Truth.

“Put on the Armor of God” (Eph 6:11)

 

 

101 Things That Could Go Wrong

By Ron Pereira

Mental toughness is an interesting concept to wrap your mind around.  Words and phrases like perseverance, suffering well, and discipline immediately come to mind when I think of what it means to be mentally tough.

But an area of mental toughness that, in my opinion, doesn’t get enough “air time” is how mentally tough individuals expect adversity and, most importantly, fully intend to work through any obstacle that comes before them.

Now, this isn’t to say mentally tough folks think they’re indestructible or that nothing can stop them.  Instead, it means they know what to focus their energy on.

An exercise that can help us know what to focus on is to make a list of 101 things that could go wrong.  These “items” can be anything… i.e. lose job, death in the family, have a stroke, house burns down, alternator goes bad on minivan, etc.  The idea is to literally fill a paper up with potential obstacles or adversity.

Obviously there’s no magic to the 101 number… but it’s a good number to start with.  If you have more or less that’s OK.  But, for this to really work you need to put some thought into the exercise.

Once you have your initial list complete (you can always add to it later) the second step is to go back and categorize each item as things you can and cannot control.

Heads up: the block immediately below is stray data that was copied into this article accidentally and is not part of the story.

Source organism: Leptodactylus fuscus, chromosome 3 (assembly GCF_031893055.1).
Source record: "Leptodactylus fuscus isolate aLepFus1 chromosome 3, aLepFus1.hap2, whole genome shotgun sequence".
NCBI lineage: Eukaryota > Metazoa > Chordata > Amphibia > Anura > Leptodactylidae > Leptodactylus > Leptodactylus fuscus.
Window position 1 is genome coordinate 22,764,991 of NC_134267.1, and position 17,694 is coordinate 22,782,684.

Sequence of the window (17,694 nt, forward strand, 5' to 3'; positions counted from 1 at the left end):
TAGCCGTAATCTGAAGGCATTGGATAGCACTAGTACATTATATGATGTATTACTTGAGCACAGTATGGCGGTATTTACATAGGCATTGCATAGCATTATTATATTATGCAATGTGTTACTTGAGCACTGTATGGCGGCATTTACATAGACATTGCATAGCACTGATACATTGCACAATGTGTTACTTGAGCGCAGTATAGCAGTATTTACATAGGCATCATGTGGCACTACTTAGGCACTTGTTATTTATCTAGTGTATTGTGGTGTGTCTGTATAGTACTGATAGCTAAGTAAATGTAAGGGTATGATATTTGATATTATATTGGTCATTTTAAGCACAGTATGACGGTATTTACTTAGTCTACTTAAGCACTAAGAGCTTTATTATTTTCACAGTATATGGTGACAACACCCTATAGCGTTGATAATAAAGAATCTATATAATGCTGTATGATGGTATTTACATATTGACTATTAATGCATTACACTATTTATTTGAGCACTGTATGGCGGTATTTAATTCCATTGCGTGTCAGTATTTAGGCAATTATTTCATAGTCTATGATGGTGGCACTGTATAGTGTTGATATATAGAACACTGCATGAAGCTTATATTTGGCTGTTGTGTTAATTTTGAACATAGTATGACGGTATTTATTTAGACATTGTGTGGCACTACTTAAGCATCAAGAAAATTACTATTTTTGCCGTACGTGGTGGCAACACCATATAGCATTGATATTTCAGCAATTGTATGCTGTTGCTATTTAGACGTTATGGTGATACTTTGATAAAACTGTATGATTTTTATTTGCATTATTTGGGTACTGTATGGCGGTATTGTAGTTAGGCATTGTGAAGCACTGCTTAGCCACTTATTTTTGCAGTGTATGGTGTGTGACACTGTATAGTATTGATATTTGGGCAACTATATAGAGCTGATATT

If you can control the item a plan should be made for how to minimize the chance the obstacle comes to be.  As one real example in my life… I could suffer from heart disease (runs in my family).  So, my plan for minimizing this is to eat clean and exercise. Of course I could still drop dead of a heart attack tomorrow… but it won’t be because I’m overweight and out of shape.

Then, the things you cannot control should be brought to God in prayer.  In fact, if you’re ever wondering what to pray for this list of things you “can’t control” can always be referenced.

With this said, it’s critical to “let go and let God” when it comes to these uncontrollable items.  If you don’t let go you’ll drive yourself crazy with anxiety leaving you little chance of actually executing those plans for the things you do control.

So pray, yes.  But don’t dwell and be anxious of things you can’t control.  Instead, ask God to give you the grace to deal with any and all crosses that come your way.  And then place your trust in Him and Him alone.

Until next time… be holy, eat clean, and do more push-ups!

God is at Work

Stories come in daily of Christians being martyred in the Middle East and other parts of the world these days. Unfortunately we just see these real time conflicts and victories over evil as mere news feeds on our phone as we swipe past them to the next story. I wanted to share with you the story of a Franciscan priest from Iraq who stared martyrdom in the face and accepted it, but God moved and spared him.

In July 2007, Father Nirwan was visiting his family in Iraq and had to travel by taxi which was a perilous journey. The driver was a Christian and they gave rides to several Muslims along the way who requested help.

Father Nirwan’s vehicle approached a checkpoint on the Jordan and Iraq border and were contacted by two subjects who it turns out were ISIS fighters who had killed the soldiers at the post and taken control of the checkpoint.